Blessed to be a witness

Tuesday, 15th August

It's a nice place to live...

...but you wouldn't want to visit. These were my immediate thoughts about Canberra. It's a cliché to slag the place off, as many have done, most memorably Bill Bryson in Down Under. However, despite the drawbacks offered by somewhere that can be more sterile even than Singapore, I can see that it's a very nice place to be if you're a resident. In fact, this could apply to a lot of the very pleasant but mind-numbingly dull places we've visited so far in Australia.

In what is hopefully our last bout of long-distance driving (topping 4,000 kilometres so far - I now have backache and a twisted hip for my troubles) we left Wollongong and headed up a massive escarpment to the north called Macquarie Pass, where we snaked up through a huge cliffside forest of gum and eucalyptus trees, as well as primeval fern trees that wouldn't have looked out of place in a textbook about dinosaurs.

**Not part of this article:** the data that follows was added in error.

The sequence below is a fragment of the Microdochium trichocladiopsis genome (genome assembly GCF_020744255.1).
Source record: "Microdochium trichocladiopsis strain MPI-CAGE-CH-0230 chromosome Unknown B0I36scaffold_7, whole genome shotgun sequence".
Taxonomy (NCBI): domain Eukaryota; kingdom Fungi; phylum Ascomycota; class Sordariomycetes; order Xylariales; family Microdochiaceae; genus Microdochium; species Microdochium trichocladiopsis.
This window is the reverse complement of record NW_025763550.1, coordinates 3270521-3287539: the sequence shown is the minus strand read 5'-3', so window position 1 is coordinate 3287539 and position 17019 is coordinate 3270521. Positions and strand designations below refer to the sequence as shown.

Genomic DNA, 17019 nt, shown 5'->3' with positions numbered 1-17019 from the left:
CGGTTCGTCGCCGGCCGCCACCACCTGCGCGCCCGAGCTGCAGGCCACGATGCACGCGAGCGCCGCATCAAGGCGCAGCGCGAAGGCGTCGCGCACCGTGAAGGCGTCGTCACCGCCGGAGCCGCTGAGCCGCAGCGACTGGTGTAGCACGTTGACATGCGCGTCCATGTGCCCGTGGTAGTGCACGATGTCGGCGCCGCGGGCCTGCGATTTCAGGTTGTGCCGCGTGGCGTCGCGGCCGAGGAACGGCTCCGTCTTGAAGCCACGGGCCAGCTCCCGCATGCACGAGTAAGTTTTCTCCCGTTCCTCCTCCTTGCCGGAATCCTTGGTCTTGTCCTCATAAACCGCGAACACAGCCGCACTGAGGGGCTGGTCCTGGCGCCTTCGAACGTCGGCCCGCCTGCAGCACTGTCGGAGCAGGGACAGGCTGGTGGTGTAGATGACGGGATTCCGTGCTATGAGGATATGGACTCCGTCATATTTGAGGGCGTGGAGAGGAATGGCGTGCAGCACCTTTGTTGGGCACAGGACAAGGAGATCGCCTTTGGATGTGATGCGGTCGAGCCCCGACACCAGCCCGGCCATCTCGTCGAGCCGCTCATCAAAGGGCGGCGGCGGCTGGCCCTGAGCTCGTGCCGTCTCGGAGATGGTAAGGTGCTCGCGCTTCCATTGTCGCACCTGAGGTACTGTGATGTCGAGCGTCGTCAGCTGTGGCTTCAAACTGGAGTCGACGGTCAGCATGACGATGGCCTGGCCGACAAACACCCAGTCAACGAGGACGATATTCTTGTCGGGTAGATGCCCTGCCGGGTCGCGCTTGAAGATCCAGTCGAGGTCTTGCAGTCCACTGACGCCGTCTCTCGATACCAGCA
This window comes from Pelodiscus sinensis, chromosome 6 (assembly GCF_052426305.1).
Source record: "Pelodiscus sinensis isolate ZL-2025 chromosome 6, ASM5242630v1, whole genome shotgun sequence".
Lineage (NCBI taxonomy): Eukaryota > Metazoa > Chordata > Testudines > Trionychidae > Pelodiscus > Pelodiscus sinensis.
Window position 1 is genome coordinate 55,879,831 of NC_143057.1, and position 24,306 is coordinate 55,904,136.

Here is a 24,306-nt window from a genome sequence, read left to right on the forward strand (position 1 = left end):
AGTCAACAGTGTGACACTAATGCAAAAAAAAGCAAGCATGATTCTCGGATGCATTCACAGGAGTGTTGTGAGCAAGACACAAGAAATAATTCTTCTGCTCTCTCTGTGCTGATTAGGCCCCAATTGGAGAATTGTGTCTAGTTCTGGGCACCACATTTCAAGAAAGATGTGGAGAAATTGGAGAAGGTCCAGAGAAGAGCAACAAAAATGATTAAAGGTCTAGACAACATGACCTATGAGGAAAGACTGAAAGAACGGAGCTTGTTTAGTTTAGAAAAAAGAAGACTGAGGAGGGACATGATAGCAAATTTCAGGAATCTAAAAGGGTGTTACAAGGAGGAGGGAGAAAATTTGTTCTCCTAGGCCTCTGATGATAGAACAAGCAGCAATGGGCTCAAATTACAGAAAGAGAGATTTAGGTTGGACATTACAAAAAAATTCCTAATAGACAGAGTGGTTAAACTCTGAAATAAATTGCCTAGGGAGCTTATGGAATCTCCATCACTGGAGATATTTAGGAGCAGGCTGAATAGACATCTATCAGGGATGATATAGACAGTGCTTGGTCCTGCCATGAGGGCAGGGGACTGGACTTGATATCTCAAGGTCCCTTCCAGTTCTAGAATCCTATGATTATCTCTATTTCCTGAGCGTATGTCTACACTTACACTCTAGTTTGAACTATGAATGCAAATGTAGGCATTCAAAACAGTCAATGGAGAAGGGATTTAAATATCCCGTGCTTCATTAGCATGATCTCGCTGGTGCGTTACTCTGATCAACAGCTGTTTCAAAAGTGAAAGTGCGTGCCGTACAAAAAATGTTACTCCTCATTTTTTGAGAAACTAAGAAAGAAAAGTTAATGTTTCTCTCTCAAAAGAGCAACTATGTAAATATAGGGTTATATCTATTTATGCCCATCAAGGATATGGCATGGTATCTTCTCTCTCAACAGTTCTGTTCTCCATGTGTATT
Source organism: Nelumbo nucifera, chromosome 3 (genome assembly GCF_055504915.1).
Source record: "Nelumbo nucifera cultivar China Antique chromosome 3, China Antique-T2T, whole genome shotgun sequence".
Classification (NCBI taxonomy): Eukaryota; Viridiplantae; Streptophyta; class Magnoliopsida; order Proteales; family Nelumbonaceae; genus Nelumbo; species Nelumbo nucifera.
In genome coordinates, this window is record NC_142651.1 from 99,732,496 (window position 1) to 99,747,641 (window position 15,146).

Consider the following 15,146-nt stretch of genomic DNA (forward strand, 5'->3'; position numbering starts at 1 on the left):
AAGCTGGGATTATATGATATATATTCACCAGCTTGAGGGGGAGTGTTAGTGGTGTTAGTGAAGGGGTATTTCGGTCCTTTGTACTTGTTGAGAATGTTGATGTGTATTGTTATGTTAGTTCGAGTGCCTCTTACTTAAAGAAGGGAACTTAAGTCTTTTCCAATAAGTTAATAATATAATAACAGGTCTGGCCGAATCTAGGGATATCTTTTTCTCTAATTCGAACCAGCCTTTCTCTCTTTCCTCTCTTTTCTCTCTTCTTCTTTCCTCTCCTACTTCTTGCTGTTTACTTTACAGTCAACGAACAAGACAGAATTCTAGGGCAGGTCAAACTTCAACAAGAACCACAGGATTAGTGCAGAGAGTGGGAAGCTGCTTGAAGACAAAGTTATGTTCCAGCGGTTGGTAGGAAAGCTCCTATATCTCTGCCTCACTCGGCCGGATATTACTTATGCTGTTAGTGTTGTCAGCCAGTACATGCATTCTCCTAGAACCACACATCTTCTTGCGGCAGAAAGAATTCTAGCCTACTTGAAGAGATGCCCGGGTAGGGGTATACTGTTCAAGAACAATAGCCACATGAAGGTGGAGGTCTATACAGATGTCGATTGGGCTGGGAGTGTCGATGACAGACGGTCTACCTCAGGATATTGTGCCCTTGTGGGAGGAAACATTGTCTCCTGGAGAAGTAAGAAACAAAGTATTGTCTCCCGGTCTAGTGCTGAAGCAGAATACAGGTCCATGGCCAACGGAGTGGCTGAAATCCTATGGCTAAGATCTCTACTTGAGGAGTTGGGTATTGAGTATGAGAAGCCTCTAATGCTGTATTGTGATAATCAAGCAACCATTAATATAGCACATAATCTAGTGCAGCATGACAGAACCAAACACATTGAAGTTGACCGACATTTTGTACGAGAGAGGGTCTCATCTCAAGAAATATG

Up on the plateau, with a stunning view down over the plain we'd just come from, we entered a landscape that could have been Sussex or Hampshire - gently rolling pastures and country little towns. The illusion was further enhanced when we saw a church hall jumble sale in a cute little place called Robertson. Since we were underdressed for the cold nights, I suggested we look for second-hand coats there, which we successfully found, and perused the stalls of homemade jams, chutneys, and crocheted doilies, and I felt rather nostalgic. It was so twee that it was almost more English than England.

And then a gigantic rift valley called Lake George, fringed by hills, resembling parts of the Tibetan plateau. Despite its name, Lake George dries out a lot - when we passed it it was just rolling grasslands. Thence to Canberra, where we arrived too late to call my cousin and checked into an outskirts caravan park, where we sat and watched first two black helicopters circle us, then two F-16s. M suggested that it was something to do with counterterrorism, while I accused her of having blown the whistle about the aliens, and it was the Men come to take her away. It was when six spitfires flew overhead in formation that I realised that the next day was the sixtieth anniversary of VJ Day (more politically correctly referred to as Victory in the Pacific, VP Day).

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